There is an urban myth about life insurance contestability that needs to be laid to rest. Not understanding how the suicide and contestability clauses work can lead to unpaid claims and unscrupulous replacement of perfectly good policies.
Let’s deal with contestability first. Every policy has, by law, a two year contestability period from the date it goes into force. During that period the company has the right to reopen underwriting to see if they missed something in underwriting or there was something that was materially misrepresented. The gist of material misrepresentation is that it would have changed the outcome of the underwriting if the insurance company had been told the information.
The contesting of the policy, depending on the outcome, can result in one of three actions in relation to the death benefit. First, and this has been the result in every policy I’ve been the agent on, the investigation is completed in a timely manner and the death benefit paid in full plus interest from the time of death.
The second scenario is if the company determines they would have issued the policy but find information that would have changed the amount charged for the insurance. In this case they would pay the benefit minus the premium that should have been paid. The third outcome is rare, but if the company finds that they either missed something or you misrepresented something that would have led to a decline of the application, all premiums are returned to the beneficiary, but no death benefit is paid.
I’ve had plenty of people insinuate that because the company gets the opportunity to review the underwriting, of course they are going to come up with some reason to decline to pay the death benefit. I’ve had a number of clients die during the contestability period and all of the policies were paid in full with interest. It is rare for a company not to pay. The contestability period simply protects the company from fraud.
I had a client call today who will be taking a job in Afghanistan. He found me on a search for life insurance for civilian workers in Iraq or Afghanistan. After talking with him he said that he had $2 million in force but was afraid that it would not cover him working in Afghanistan. He said it was two policies that had been in force 6 and 8 years respectively. I assured him that because of the contestability clause being two years, he was fully covered by those policies no matter where he died. I actually followed up with his company to confirm it for him. They said no question, even if he had joined the military, he was fully covered. He is looking at additional accidental death and dismemberment and disability income through me.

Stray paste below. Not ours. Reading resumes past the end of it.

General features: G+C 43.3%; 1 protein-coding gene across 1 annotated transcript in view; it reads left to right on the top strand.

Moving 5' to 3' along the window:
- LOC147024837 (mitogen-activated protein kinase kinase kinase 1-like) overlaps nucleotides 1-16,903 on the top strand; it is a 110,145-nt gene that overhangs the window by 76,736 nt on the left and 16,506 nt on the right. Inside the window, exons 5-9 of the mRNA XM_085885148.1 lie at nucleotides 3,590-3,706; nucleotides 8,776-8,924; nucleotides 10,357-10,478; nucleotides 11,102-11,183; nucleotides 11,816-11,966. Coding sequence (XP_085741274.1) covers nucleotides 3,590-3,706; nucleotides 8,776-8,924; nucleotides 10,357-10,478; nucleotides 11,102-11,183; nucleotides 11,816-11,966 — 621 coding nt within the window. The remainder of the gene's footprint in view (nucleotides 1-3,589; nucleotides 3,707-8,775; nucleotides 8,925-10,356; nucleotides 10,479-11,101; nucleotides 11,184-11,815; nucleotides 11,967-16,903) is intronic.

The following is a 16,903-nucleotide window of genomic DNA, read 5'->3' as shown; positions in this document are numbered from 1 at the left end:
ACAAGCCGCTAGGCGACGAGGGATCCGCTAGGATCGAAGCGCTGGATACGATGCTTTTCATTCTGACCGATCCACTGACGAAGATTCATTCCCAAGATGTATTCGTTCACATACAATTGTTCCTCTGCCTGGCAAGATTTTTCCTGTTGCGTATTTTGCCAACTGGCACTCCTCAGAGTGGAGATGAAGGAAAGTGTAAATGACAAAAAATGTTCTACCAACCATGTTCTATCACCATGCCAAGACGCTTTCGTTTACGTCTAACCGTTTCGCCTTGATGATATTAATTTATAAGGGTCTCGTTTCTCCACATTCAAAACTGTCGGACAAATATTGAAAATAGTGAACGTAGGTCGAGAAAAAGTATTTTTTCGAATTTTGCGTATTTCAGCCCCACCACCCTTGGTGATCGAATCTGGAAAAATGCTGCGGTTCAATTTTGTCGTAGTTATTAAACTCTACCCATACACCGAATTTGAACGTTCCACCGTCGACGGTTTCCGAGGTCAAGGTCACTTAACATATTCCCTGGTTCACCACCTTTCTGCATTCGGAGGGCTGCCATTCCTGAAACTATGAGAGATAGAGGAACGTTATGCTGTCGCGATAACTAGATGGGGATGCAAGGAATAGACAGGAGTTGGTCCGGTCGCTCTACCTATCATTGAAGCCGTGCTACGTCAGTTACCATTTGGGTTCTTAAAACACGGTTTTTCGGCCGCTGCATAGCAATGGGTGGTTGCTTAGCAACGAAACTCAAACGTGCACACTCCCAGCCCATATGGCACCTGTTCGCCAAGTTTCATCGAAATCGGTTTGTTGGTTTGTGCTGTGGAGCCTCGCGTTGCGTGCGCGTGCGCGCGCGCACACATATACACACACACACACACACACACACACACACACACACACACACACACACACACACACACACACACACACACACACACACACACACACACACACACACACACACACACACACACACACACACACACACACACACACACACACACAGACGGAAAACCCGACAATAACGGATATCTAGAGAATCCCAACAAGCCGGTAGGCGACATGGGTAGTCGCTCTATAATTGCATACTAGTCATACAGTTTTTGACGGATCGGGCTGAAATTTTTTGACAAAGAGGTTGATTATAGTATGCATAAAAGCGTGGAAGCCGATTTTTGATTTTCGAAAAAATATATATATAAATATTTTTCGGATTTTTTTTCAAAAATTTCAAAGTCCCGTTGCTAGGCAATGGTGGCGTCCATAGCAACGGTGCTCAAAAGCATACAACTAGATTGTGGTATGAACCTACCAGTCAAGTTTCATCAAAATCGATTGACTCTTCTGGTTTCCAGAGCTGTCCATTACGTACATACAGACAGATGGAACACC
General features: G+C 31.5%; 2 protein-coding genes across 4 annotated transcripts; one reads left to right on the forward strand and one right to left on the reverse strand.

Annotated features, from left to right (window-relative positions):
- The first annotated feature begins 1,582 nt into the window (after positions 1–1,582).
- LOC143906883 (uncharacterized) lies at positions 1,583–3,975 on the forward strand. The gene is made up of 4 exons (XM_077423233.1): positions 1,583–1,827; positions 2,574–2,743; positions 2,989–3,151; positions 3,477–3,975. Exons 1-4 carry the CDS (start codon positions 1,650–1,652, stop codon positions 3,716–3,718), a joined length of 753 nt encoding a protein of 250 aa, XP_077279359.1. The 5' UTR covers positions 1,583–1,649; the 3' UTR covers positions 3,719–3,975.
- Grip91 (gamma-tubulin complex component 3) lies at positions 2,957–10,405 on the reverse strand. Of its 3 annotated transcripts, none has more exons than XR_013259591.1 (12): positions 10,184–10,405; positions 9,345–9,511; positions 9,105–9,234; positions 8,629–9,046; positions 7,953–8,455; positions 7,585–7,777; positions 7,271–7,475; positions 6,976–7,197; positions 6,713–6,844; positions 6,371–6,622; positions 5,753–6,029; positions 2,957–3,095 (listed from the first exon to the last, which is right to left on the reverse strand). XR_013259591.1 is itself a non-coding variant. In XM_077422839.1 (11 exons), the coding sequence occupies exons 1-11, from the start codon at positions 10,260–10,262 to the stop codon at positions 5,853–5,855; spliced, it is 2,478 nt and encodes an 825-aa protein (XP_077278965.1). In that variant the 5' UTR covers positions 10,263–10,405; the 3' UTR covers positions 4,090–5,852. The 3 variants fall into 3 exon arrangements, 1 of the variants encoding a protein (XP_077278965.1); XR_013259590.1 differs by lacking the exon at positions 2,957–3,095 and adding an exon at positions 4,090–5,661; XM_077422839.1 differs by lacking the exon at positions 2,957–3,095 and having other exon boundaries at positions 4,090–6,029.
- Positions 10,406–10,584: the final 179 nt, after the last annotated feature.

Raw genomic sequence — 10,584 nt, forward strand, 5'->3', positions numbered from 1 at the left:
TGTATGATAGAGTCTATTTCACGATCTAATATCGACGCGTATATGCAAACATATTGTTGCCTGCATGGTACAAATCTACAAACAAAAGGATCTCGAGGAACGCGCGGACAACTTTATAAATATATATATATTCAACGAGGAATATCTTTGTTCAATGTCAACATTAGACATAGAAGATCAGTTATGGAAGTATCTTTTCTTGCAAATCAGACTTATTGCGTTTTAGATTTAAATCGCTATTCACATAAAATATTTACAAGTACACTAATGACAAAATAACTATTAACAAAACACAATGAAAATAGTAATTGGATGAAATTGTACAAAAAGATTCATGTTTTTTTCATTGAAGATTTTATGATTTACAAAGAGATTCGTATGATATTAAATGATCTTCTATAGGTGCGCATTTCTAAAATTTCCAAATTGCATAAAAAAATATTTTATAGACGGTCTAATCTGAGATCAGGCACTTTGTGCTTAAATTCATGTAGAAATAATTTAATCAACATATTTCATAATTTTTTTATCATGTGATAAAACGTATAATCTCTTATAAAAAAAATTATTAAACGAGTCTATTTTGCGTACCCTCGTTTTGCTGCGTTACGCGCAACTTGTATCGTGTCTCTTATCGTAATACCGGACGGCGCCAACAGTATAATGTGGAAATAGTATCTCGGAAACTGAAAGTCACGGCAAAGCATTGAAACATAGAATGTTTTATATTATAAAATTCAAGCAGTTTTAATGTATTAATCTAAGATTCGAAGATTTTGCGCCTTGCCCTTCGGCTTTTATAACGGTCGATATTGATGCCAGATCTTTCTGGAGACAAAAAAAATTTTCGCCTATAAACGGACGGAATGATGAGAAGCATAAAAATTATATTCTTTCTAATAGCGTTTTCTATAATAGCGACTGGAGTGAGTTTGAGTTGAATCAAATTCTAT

So, in force policies beyond the contestability period are good to go for future endeavors. Beware the unscrupulous agent that just doesn’t mention that in order to write more new coverage. Really!
As to the suicide clause, it is pretty self explanatory. The clause allows a company not to pay a death benefit if a person commits suicide in the first two years (one year in a few states). The company would pay the beneficiary a refund of all premiums. But another urban life insurance myth is that life insurance doesn’t pay in the case of suicide. After the one or two years it absolutely does. Something I’ve posted about numerous times is that often claims aren’t filed because of a lack of knowledge about the fact that the company will pay and sometimes just out of a sense of shame. File the claim! If you have a friend who has had a spouse commit suicide, understand that their grief process probably isn’t leaning toward looking at life insurance. Help them out!
Bottom line. Read your policy or your spouse’s policy and understand these two clauses. They are meant to protect the insurance company but they are also meant to protect the insured.